Myanmar, Day 14, Bagan
Today was the kind of day dreams are made of, well at least the morning was. We woke at five and began slowly waking up and getting ready, knocked on Ma’s door at six only for her to open it bleary eyed. Seems we’d had a little miscommunication about wake up time but she was soon ready and with Trish, we headed to the corner to pick up the electric bikes we’d arranged yesterday. Only to find the store closed, we chatted loudly a bit to see if it would get any response which it did not so we resorted to phoning which did the job. Bikes collected, headlights on, off we went slowly into the pitch dark down the sandy dirt road. Me driving an electric scooter IN THE DARK? Some mornings I don’t even know who I am anymore. The main road was a bit easier to drive on without the fear of hitting a deep patch of sand and falling off and as we headed further towards our goal the sky above began to lighten. I’m obviously getting a little more confident as J said I was doing twenty five miles an hour but I’m not sure that’s totally true maybe fifteen. By the time we reached the Dhamma ya za ka Zedi temple we no longer needed our headlights and bounced peacefully along the soft dirt lane past the shanty town of shops not yet open. The Ku-Tha pagoda was already covered in people with cars, bikes and mopeds lined up outside as we passed, on and around and on some more down the softly winding track, sunrise still some time away.
We reached what we think is Pagoda 854 without incident, not a person in sight. Bikes parked we walked around to enter and made our way past Buddha carefully up the now familiar tiny staircase and into the light above, our own private viewing platform for the show about to unfold. Fairytale Pagodas, temples and stupas emerging from the morning mist. Not entirely sure where the hot air balloons would come from we each took up position on a different side, searching the skyline for the first balloon to rise. I had the honour and called the others over to see the spot where behind a temple in the distance you could see the domed heads of several huge balloons slowly filling with hot air. The first lifting off a few minutes later followed by nineteen more. The sky soon filled by bulbous shapes drifting wonderfully towards us, had we really chosen a deserted temple directly in their path? OH YES WE HAD! Pretty soon all you could hear was the sound of the birds waking up and the burst of the furnace on each of the balloons as they fired up. I cried it was so wonderful, us sitting on the Temple roof waving away to the basketed travellers above waving back, massive balloon after massive balloon drifting over us. The sun peeking out between fluffy clouds. I LOVED IT! so beautiful, absolutely no interest in going up in one but what a wonderful start to the day it was!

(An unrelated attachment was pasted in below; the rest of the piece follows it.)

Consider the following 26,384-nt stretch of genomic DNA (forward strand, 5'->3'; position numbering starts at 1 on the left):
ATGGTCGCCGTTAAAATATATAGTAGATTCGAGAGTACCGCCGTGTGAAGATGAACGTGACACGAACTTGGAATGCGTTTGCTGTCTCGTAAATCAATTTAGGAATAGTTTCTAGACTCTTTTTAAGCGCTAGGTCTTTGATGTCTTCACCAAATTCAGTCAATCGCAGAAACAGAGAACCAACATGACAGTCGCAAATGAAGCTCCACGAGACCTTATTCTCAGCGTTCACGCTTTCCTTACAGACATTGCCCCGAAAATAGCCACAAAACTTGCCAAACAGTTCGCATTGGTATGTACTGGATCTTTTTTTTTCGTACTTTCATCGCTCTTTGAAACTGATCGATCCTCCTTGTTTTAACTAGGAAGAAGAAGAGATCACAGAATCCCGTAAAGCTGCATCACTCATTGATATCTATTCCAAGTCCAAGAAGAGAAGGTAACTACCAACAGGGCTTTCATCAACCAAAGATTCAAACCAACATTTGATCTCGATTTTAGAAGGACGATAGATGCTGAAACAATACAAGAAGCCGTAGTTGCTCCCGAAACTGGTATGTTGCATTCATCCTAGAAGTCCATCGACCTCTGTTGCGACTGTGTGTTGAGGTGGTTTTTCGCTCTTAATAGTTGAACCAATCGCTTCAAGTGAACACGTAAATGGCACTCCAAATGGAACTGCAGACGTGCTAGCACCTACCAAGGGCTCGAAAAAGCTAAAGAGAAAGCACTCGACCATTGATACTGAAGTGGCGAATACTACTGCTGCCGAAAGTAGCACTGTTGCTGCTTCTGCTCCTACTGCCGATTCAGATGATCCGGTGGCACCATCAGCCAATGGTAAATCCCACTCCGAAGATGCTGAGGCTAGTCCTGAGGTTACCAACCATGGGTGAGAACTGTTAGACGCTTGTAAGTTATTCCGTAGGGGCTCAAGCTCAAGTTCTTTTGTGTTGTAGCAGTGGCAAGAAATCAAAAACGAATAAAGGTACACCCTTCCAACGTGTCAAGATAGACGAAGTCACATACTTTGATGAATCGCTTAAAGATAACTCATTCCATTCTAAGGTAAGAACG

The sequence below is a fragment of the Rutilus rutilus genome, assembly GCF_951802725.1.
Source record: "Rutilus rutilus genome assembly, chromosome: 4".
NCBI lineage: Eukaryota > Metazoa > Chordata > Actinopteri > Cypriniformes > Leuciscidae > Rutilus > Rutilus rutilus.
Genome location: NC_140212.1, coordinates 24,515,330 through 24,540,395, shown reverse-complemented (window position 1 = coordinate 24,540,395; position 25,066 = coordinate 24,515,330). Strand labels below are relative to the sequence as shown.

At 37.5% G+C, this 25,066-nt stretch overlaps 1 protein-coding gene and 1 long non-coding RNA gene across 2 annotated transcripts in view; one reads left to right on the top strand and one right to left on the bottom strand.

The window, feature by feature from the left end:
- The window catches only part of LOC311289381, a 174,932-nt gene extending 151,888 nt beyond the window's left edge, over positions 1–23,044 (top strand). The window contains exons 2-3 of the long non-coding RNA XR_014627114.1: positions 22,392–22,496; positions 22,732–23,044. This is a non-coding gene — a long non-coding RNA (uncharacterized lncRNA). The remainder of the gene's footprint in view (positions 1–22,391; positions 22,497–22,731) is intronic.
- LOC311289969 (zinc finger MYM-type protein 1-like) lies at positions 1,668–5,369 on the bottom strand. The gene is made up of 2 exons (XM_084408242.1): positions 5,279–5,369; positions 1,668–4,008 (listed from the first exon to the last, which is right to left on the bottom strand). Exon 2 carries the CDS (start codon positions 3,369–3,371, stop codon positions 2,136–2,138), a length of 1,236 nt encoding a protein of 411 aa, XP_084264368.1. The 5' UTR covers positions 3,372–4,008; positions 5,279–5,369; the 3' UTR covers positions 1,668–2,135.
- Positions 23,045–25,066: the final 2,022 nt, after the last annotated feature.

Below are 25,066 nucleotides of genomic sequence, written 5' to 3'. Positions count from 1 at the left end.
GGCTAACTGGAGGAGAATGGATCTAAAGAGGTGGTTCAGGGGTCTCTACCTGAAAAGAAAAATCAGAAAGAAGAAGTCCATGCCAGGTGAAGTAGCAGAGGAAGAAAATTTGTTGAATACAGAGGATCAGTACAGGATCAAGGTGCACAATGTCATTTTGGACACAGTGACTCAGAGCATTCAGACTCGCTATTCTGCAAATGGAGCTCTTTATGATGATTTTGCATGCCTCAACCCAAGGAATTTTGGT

As the balloons finished their fly by and went on their journey a little head popped up at the top of the stairwell. A fellow traveller who’d been amongst the hordes on Ku Tha, that the balloons had not flown over, who’d come in search of somewhere quieter. She wandered around for a little before leaving, contemplating extending her trip to experience the balloon fest herself tomorrow. We sat around for a little longer soaking up the magnificent views before bending ourselves in half to get down the teeny stairwell, much harder going down than coming up and with a last goodbye left this little slice of magic as empty and we’d found it.
The rest of the morning was spent pottering and packing before being collected by Mone and ferried around to a delicious lunch at the Green Elephant, the money changer, supermarket for train snacks and a last pagoda before being dropped at Bagan station for our overnight train to Yangon. The final mode of transport to be ticket off, we’ve taken the bus, car, trishaw, plane, horse and cart, boat, electric bike and now train. It only costs twenty seven dollars for an upper class sleeper and i’d have gladly paid triple for a clean one, gags. We have our own self contained compartment with luggage store cupboard and toilet, such as it is, a western loo which opens directly onto the tracks. There are four wide seats that fold into two beds with two fixed beds above and everything is covered in dirt and a hundred or so years of dust. We’d read it was a bouncy journey and that it is and other than the grubbiness I’m thoroughly enjoying it, we brought plenty of snacks and I really quite like our little band of explorers, let’s hope I feel the same way in another twelve hours. About the train not my travelling companions, pretty certain I’ll still like them Xx